Given his eventual lifetime achievements, it’s easy to imagine what Horace Vere got up to in Essex in the late 1580’s…

The tale of Sir Horace and his flask of Dutch Courage

Yes, he was born into a time of disease, famine and war, but it’s difficult to see such minor quibbles fazing him.

Whilst many were likely huddling around burning logs and catching rats to use in soups, Horace was probably bathing weekly and using anti-perspirant.

Tall, dark and handsome, he was almost certainly a hit with the ladies. In fact, rumours (that we definitely didn’t start) credit Horace with the invention of the pencil.

But of course, Essex was far too small a place for Horace. He had his sights set on much bigger things.

Horace sets sail aged 25…

So as soon as he hit 25, Horace Vere set sail for the far-off land of the Netherlands, where he joined the Dutch revolution in a war that would span eighty years.

Marching toward his first combat, he must’ve clocked the arrows from a distance because he stopped for a rethink.

OK, he was brave. But there were loads of those bloody arrows… and our hero wasn’t foolish.

An experienced Dutch soldier spotted Horace’s wobble and took a quick knee beside him. He spent a moment comforting him, before reaching into a pocket and introducing a secret weapon.

…and is introduced to the real hero of the story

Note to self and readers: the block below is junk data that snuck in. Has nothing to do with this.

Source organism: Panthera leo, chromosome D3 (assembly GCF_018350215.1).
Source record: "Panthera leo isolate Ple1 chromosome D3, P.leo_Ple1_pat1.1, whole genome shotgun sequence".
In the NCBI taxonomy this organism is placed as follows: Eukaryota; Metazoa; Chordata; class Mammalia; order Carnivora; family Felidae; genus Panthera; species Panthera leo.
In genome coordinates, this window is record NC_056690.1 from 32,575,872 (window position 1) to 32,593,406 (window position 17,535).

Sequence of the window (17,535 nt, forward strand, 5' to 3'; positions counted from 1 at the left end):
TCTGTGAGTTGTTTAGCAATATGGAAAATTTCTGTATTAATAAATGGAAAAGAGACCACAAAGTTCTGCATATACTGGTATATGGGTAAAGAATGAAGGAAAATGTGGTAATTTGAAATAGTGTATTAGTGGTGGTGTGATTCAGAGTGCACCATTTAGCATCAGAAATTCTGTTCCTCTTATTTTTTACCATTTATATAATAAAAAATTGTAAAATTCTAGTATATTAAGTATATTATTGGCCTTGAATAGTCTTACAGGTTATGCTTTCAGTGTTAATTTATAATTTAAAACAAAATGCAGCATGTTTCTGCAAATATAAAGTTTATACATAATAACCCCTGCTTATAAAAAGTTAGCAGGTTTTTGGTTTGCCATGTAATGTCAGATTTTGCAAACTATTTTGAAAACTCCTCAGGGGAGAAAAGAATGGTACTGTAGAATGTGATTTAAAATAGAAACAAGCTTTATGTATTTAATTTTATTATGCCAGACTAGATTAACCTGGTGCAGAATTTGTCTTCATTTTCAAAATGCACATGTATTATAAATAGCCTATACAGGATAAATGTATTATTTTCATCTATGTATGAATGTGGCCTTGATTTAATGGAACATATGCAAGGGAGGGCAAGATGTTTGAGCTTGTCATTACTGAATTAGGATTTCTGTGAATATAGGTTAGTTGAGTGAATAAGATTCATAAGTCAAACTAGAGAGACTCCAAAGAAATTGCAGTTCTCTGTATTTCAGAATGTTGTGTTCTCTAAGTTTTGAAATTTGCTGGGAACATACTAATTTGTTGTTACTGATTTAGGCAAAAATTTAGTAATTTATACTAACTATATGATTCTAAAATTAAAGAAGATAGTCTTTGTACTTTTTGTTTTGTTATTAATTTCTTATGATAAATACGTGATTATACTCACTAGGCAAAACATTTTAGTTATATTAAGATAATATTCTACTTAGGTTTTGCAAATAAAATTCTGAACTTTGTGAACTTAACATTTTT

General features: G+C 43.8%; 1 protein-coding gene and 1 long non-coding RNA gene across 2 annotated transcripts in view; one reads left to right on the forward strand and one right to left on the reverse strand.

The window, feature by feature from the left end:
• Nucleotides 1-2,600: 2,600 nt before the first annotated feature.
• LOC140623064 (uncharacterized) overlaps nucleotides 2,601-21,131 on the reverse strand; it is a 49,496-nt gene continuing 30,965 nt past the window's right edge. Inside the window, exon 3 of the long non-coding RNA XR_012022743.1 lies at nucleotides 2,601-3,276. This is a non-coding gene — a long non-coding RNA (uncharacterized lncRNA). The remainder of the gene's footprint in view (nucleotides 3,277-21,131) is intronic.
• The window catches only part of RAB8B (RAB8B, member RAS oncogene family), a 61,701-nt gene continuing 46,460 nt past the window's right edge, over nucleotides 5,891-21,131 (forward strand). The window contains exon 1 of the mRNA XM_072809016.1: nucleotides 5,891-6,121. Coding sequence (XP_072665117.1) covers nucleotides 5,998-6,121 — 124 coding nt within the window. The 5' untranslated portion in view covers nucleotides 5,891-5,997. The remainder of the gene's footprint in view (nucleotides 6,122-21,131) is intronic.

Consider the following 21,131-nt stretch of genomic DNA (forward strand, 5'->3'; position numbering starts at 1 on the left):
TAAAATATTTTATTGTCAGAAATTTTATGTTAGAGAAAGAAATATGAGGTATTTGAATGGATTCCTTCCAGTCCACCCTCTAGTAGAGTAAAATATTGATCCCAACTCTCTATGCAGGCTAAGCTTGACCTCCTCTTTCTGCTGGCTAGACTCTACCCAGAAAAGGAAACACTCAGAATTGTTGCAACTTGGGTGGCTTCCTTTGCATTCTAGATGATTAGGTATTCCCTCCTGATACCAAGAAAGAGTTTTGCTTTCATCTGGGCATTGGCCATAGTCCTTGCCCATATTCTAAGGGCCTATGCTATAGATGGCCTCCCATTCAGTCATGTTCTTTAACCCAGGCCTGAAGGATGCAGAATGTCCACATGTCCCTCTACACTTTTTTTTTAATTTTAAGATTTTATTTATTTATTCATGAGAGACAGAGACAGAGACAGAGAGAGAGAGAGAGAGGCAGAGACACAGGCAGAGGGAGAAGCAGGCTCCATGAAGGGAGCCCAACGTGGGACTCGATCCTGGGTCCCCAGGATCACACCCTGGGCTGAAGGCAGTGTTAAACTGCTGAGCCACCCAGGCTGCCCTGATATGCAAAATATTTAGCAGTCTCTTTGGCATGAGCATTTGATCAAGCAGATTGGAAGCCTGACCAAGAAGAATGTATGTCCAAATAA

It wasn’t a weapon Horace could use to slay his enemies. Nor was it a last line of defence to protect him from the arrows.

Instead, the experienced Dutch marksman gave Horace a warm, soothing, distilled drink, flavoured with junipers, blackberries and blueberries.

The Dutch marksman gave Horace his first ever gin.

Horace (correctly) decided right there and then that gin was much better than the ethanol he was used to.

Thanks to the gin’s calming effects, Horace could now think clearly

And after a second swig, his hands stopped trembling.

The cocktail kicked in further and his heart stopped pounding.

And he started to wonder what on earth it was he’d been worried about in the first place.

Horace’s Dutch comrade smiled and the pair marched into battle. And on that very first assault, Horace made an outstanding impression.

So outstanding, in fact, that he was personally requested to join the siege of Groningen.

So outstanding, in fact, that he received a knighthood back in England.

So outstanding, in fact, that for the next 40 years he made the battlefields of the Netherlands his own personal playground.

And when he wasn’t back in England conceiving one of his six daughters (all born to one woman, of course, for Sir Horace was noble), he was supporting Dutch revolutionaries in their battles against incumbents.

Of course, before every major battle, Horace was nervous

But throughout every major battle, he had his secret weapon.

So when you next enjoy a Brockmans – still flavoured with blackberries, blueberries and, most importantly, junipers – spare a thought for Sir Horace.

The noble English soldier with the flask of Dutch courage.

 

Brockmans. Dutch courage for an English soldier

 

 

 

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